Functional medicine involves understanding the origins, prevention, and treatment of complex, chronic disease. It seeks to identify and address the root causes of disease, and views the body as one integrated system, not a collection of independent organs divided up by medical specialties. It treats the whole person, not just the symptoms.
A functional medicine approach includes:
Our society is experiencing a sharp increase in the number of people who suffer from complex, chronic diseases such as diabetes, heart disease, cancer, mental illness, and autoimmune disorders like rheumatoid arthritis.
The system of medicine practiced by most physicians is oriented toward acute care, the diagnosis and treatment of trauma or illness that is of short duration and in need of urgent care, such as appendicitis or a broken leg. Physicians apply specific, prescribed treatments such as drugs or surgery that aim to treat the immediate problem or symptom.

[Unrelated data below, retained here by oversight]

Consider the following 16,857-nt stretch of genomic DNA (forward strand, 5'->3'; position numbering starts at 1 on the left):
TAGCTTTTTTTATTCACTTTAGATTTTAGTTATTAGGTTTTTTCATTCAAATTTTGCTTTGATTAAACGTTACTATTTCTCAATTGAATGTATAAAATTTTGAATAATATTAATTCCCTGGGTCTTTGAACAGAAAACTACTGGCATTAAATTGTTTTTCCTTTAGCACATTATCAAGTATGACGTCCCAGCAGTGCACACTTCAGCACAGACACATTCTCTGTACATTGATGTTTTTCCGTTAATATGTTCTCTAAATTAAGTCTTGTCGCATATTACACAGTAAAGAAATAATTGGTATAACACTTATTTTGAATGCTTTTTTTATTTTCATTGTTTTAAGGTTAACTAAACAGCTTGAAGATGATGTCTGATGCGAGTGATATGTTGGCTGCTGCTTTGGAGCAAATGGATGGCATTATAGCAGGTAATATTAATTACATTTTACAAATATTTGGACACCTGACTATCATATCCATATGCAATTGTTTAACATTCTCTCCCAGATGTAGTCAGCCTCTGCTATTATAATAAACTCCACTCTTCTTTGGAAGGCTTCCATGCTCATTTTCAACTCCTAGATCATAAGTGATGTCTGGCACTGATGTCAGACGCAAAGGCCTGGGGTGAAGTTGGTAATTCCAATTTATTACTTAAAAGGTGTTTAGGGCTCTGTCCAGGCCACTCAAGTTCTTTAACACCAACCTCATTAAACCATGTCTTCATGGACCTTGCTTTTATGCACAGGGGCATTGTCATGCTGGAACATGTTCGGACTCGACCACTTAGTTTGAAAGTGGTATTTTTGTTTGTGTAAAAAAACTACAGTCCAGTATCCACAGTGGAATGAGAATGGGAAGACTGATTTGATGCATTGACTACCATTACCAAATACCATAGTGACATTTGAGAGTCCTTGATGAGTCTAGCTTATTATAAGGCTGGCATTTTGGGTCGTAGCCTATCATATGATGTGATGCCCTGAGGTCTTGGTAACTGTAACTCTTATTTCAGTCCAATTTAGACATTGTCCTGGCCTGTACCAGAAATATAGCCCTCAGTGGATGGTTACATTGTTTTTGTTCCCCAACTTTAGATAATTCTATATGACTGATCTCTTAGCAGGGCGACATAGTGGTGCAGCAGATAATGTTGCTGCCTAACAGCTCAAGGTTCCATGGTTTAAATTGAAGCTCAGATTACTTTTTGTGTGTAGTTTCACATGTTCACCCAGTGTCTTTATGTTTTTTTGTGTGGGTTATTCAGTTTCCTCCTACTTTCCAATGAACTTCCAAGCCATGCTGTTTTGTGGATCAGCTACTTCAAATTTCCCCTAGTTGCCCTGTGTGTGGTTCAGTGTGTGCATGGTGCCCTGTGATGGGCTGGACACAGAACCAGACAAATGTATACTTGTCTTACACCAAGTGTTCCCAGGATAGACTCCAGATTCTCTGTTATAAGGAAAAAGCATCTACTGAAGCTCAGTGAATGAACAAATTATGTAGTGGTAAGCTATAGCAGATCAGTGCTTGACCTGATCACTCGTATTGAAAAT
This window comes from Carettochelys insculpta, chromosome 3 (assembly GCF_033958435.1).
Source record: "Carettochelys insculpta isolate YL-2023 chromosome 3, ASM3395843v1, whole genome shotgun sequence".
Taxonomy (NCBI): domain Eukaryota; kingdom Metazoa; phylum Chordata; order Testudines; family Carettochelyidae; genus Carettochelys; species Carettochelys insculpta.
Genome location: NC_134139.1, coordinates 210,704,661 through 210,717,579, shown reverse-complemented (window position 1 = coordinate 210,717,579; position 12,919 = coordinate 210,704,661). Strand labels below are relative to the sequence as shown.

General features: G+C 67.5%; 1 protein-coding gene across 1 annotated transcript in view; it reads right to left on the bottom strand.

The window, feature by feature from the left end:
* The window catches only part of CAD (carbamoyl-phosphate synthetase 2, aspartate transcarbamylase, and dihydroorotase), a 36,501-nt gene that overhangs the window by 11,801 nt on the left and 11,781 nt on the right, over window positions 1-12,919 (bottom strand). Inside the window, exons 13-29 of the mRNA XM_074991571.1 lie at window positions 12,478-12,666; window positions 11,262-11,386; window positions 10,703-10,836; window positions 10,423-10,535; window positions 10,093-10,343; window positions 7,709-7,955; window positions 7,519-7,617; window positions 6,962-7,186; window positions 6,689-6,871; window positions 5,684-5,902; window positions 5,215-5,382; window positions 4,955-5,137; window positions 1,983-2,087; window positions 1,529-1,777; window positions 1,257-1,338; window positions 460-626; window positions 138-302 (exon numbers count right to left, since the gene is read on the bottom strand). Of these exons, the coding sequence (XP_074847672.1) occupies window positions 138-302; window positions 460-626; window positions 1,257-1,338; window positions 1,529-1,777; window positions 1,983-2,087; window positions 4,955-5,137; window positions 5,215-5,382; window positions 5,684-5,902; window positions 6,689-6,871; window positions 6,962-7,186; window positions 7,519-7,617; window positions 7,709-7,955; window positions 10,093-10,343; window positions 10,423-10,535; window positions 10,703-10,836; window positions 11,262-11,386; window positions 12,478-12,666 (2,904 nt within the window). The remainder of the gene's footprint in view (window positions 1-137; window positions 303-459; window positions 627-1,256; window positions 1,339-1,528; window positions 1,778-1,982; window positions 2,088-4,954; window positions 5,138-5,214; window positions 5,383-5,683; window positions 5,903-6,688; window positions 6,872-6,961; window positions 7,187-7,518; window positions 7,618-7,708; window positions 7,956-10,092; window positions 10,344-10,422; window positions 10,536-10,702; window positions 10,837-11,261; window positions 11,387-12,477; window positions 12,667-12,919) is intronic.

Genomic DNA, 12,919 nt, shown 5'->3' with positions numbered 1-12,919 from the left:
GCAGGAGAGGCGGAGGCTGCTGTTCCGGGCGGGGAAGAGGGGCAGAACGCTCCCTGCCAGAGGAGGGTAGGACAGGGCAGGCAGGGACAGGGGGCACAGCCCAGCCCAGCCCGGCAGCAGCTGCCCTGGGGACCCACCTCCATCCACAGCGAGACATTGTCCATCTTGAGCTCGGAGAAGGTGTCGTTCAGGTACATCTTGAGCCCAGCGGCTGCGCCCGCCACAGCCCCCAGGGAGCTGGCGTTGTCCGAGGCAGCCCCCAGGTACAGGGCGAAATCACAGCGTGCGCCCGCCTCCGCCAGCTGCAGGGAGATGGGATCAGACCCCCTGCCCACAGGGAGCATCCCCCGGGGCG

Unfortunately, the acute-care approach to medicine lacks the proper methodology and tools for preventing and treating complex, chronic disease. In most cases, it does not take into account the unique genetic makeup of each individual or factors such as environmental exposures to toxins and the aspects of today’s lifestyle that have a direct influence on the rise in chronic disease in modern Western society.
Most physicians are not adequately trained to assess the underlying causes of complex, chronic disease and to apply strategies such as nutrition, diet, and exercise to both treat and prevent these illnesses in their patients.